Psalter Pahlavi was one of three forms of the ancient Pahlavi script, used for writing the Middle Iranian languages. Psalter Pahlavi has so far only been attested in two sources, a 7th century manuscript of the Psalms of David (hence its name) and an inscription on a bronze cross found at Herat (in present-day Afghanistan). The lack of surviving material in this form of the script has left a number of gaps in modern-day scholars' understanding of Psalter Pahlavi writing.
Pahlavi writing was used from the 2nd century BC until the 7th century AD. It was derived from the form of the Aramaic script used in the Achaemenid (Persian) empire, modified to accommodate the larger consonantal inventory of the Middle Iranian languages. It was written from right to left, and words were separated by a dot. The script has proved difficult for modern-day paleographers to decipher due to confusion between some similar-looking signs, for example w, n, and r, and due to some signs representing multiple sounds. Only consonants were written.
A well-documented characteristic of Pahlavi writing was the use of heterograms (also called word masks or Aramaeograms). These were words which were written in the Aramaic language but pronounced as the appropriate Iranian-language word. For example the word ' son' was written using the letters BRḪ, after the Aramaic word for son, breh but pronounced as the Middle Iranian word pus.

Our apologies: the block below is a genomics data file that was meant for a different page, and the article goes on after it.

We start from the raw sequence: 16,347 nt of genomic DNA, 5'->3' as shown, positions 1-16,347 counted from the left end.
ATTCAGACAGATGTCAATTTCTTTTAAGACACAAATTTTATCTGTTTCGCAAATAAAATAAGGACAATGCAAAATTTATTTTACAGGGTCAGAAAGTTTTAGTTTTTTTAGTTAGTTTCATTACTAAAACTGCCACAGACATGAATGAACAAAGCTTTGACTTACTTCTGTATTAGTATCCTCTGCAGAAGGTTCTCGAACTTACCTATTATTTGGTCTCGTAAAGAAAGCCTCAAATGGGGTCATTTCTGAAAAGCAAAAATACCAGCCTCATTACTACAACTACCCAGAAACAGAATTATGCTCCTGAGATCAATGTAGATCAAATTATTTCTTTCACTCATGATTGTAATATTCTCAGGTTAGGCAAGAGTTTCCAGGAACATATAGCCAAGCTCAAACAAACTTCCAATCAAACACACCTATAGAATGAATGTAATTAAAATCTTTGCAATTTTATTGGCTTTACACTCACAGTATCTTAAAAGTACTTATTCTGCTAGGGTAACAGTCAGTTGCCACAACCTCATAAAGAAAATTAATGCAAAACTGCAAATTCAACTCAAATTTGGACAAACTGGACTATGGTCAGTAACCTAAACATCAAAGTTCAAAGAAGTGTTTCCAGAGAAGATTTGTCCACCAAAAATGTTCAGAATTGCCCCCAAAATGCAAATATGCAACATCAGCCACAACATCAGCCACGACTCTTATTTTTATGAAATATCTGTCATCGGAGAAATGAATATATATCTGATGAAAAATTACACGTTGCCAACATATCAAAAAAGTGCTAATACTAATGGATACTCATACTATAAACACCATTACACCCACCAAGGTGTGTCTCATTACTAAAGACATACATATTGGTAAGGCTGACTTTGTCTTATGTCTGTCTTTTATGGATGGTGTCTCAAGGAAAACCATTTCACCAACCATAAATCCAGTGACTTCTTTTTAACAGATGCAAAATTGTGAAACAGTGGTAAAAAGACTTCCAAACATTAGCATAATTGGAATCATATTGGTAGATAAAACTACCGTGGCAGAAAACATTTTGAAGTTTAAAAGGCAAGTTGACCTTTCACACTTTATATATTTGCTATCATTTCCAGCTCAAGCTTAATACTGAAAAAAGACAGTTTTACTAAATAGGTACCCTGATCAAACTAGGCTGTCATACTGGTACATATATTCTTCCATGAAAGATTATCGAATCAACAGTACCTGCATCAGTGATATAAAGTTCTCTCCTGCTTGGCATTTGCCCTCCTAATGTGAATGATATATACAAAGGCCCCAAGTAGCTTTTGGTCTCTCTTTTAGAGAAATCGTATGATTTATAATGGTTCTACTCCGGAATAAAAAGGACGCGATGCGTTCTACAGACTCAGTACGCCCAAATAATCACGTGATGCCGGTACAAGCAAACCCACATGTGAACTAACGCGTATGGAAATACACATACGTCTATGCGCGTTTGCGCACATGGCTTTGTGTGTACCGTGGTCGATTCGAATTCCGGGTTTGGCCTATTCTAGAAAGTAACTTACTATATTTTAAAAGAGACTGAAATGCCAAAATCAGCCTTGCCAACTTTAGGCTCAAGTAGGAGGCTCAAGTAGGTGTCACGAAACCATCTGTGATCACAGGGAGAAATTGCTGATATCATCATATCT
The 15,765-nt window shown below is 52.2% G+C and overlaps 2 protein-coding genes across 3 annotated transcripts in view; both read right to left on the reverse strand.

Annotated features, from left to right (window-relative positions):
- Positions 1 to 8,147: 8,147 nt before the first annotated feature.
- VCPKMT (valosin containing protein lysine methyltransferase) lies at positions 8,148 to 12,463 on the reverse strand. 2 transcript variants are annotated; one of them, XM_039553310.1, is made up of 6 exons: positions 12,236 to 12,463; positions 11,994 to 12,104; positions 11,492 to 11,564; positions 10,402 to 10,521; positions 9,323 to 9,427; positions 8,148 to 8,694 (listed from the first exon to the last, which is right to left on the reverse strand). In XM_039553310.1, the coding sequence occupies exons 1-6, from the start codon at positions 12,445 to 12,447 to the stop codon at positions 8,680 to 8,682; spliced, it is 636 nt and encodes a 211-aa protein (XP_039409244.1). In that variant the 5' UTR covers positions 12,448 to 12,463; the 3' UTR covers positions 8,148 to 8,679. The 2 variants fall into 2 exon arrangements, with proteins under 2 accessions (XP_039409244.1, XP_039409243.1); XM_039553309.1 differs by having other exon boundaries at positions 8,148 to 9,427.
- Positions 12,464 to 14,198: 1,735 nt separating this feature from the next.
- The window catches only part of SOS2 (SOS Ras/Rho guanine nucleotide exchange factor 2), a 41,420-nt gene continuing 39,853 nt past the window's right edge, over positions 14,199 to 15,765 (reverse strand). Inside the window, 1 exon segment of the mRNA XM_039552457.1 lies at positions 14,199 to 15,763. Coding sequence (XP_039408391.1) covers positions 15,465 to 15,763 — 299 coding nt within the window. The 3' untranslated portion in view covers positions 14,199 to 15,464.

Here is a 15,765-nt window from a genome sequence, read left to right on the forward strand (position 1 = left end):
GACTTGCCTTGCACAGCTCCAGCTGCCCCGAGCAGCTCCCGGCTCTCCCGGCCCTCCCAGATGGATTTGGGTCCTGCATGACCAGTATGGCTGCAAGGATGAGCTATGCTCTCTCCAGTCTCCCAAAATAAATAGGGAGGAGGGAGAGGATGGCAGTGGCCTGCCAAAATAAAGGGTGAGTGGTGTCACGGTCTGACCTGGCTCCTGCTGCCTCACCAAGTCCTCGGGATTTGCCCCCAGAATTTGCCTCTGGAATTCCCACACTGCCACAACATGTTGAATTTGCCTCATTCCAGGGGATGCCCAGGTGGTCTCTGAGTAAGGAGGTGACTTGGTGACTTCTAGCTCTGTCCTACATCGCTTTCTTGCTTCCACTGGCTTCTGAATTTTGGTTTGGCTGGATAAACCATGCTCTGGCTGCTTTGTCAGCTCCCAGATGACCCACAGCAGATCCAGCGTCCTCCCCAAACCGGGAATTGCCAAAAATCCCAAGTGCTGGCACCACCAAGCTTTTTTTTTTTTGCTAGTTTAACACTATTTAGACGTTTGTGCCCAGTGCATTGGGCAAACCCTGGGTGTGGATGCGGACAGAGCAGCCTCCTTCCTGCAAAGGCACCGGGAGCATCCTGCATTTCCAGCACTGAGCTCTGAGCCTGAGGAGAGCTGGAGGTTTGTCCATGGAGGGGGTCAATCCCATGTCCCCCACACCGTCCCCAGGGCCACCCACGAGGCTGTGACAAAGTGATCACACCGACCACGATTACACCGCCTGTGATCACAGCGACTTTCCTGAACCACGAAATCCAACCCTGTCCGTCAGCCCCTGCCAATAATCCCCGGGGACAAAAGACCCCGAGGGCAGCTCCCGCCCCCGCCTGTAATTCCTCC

The Psalter Pahlavi script was written from right to left, using 18 letters. These exhibited fully-developed joining behaviour; some letters could join on the left or the right and others could join on the right only. Script-specific numbers were used for the numbers 1, 2, 3, 4, 10, 20, and 100. Other numbers were made by adding these together so that 130 was written using the symbols for 100, 'and' waw, 20, and 10. Numbers below 100 did not use the 'and' waw symbol. Numbers as well as letters were cursive, and could join both to other numbers and - in the case where waw was used - to letters.
Four punctuation marks were used in Psalter Pahlavi, apparently to indicate semantic breaks. One of these was used at the beginning and the end of a text and at various points within it, but its exact purpose is unclear. Two were combining marks, one above and one below. The fourth was a full stop.